Beginning this weekend, one of the Bard's most popular tragedies, Romeo and Juliet, is brought to life with lively, contemporary music, colorful costumes and simple but effective set in Shakespeare on the Sound's latest summer production.
Romeo and Juliet is performed nightly (with exceptions of Mondays and Fourth of July) at 7:30 pm sharp at Greenwich's Baldwin Park until Sunday, July 8th. The production then moves up to the coast to Rowayton's Pinkney Park from July 18 to July 29.
Bring your picnics or purchase gourmet sandwiches from Greenwich's Aux Delices and delicious ice cream treats from Rowayton's Brendan's 101. The waterfront views are spectacular and early visitors are invited to attend pre-show children's activities, including an abbreviated performance by the company's young apprentices.
It's a family event. Director Joanna Settle said children, in general, do not get caught up in the Elizabethan verse. Instead, they are swept away by Shakespeare's dramatic plots and the character's emotions.
And, in this production of Romeo and Juliet, there is an abundance of fiery feelings from the slightly crazed Mercutio, hysterical hand-wringing from Nurse, giddy soliloquys from a quintessentially-innocent Juliet and, of course, gut-wrenching passion from our Romeo. William Jackson Harper returns to Connecticut's Shakespeare on the Sound after delighting audiences last summer as the always authentic and charming romantic lead in Much Ado About Nothing. His turn as Romeo is both appropriately naive and wistful and wise. He is tortured by his all-consuming love. Yet, when he holds the vial of poison, that leads to his untimely death, I wanted to cry out, "No! Don't do it!"
We were sitting close enough to see his continuous range of emotions--wrestling with the all-consuming emotions of desire mixed in with an uncanny cognizance of where this love was leading. His open, un-self-conscious approach to courtship is fresh. We remember what it was like to, indeed, wear our love on our sleeves and do whatever is necessary to sustain these all-consuming feelings.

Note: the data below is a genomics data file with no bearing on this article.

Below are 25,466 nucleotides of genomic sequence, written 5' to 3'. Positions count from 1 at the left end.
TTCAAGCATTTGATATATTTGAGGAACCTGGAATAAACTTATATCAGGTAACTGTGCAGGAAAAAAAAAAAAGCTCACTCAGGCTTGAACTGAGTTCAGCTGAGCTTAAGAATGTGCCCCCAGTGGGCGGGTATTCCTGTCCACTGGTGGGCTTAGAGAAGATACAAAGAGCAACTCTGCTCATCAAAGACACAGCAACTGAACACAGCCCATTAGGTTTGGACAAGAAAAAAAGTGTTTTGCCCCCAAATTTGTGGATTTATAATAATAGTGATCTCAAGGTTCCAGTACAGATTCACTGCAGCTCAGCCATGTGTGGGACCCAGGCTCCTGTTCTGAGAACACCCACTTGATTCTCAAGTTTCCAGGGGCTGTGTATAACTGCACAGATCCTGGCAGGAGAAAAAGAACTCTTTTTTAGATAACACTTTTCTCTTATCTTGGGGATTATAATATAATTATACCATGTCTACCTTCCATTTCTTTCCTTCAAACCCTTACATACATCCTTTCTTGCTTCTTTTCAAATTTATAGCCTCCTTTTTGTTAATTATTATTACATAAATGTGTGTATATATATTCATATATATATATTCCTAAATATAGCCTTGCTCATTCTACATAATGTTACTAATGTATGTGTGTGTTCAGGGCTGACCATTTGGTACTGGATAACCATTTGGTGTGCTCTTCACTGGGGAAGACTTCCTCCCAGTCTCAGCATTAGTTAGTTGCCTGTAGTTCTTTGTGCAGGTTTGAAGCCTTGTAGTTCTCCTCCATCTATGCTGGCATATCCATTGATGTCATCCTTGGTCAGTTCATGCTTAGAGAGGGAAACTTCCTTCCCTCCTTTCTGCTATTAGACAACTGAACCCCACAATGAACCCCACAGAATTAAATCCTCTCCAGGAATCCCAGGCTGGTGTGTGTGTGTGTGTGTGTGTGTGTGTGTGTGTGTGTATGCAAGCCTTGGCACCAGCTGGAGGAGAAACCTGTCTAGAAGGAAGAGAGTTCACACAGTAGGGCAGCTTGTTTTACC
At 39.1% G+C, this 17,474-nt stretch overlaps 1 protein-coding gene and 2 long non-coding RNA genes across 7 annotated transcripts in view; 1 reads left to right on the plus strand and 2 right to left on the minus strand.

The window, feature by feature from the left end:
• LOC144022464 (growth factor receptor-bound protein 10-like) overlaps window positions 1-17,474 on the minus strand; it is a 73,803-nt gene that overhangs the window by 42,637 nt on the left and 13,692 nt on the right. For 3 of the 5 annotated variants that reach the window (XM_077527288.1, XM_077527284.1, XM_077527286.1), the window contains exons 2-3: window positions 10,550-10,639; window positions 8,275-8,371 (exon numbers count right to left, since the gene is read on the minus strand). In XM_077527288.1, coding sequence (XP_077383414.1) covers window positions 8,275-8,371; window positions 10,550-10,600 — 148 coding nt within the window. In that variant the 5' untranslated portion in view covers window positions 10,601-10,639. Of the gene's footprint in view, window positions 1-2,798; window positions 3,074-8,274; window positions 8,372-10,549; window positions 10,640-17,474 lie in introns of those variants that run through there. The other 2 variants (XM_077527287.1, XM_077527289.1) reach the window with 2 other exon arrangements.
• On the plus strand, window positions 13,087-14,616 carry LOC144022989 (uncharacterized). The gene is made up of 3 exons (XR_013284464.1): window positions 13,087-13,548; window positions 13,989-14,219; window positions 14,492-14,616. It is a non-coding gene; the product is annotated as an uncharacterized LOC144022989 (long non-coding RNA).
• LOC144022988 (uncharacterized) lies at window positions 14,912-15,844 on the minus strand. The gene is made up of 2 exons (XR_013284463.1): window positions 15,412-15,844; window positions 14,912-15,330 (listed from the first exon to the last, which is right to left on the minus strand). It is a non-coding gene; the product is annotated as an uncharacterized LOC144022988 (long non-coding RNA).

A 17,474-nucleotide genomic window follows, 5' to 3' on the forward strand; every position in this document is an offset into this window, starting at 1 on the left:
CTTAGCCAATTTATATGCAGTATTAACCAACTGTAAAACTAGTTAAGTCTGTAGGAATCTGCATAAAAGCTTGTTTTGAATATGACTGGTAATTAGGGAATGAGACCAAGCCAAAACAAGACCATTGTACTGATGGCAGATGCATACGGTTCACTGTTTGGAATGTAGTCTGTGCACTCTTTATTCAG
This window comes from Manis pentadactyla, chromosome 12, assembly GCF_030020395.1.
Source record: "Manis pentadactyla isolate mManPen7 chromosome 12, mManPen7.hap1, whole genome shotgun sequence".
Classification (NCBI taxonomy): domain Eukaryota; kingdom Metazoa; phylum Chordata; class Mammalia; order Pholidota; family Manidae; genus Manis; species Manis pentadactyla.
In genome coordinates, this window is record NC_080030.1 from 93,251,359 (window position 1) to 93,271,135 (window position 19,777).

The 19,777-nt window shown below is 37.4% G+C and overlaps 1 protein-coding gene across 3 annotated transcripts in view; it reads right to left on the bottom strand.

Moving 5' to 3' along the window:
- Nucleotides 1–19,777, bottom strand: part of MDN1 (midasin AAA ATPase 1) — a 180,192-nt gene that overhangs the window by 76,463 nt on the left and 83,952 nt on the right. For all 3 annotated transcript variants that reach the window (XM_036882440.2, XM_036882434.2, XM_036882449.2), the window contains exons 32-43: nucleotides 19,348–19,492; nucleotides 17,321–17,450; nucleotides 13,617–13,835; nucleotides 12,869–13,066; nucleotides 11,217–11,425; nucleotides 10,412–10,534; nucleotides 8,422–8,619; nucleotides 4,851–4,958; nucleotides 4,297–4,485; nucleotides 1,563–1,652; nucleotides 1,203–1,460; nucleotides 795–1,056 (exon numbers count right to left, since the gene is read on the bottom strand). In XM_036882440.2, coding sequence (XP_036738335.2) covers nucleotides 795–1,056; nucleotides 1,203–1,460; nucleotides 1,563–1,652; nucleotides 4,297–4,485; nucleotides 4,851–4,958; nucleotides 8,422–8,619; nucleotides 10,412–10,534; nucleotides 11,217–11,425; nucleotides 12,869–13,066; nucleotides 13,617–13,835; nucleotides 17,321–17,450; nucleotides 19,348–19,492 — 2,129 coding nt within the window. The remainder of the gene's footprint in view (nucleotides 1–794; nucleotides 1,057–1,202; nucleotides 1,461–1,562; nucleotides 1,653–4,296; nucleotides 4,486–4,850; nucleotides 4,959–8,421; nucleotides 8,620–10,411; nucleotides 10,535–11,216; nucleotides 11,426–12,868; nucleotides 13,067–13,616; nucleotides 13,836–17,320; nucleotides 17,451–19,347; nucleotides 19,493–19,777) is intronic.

I applaud Settle for her use of the park itself as a stage. In a talk-back after this Saturday's performance, a young person asked her why she used the balcony for characters, rather than Juliet for the infamous scene where she asks "Where for art thou, Romeo?" Settle replied that she didn't want the audience so far removed from the interplay between Romeo and Juliet. Instead, she wanted them to be fully engaged, and literally in the middle of the drama. So, as they get to know each other so eloquently through words of love and witty interplay of verse, Juliet is onstage while Romeo is located on a footbridge, located in the middle of the audience.
I found it uncanny that somehow the play was remarkably timed to coincide with Greenwich's sunset. That is, as the drama unfolding before us gets darker as the sun around us lowered over the pristine harbor. We, the audience, were further drawn into the drama unfolding in front of us.
I highly recommend Fairfield County families indulge in a night of love, wit and, yes, the sometimes tragic circumstances that surround human love. Shakespeare on the Sound offers free performances but donations are welcome.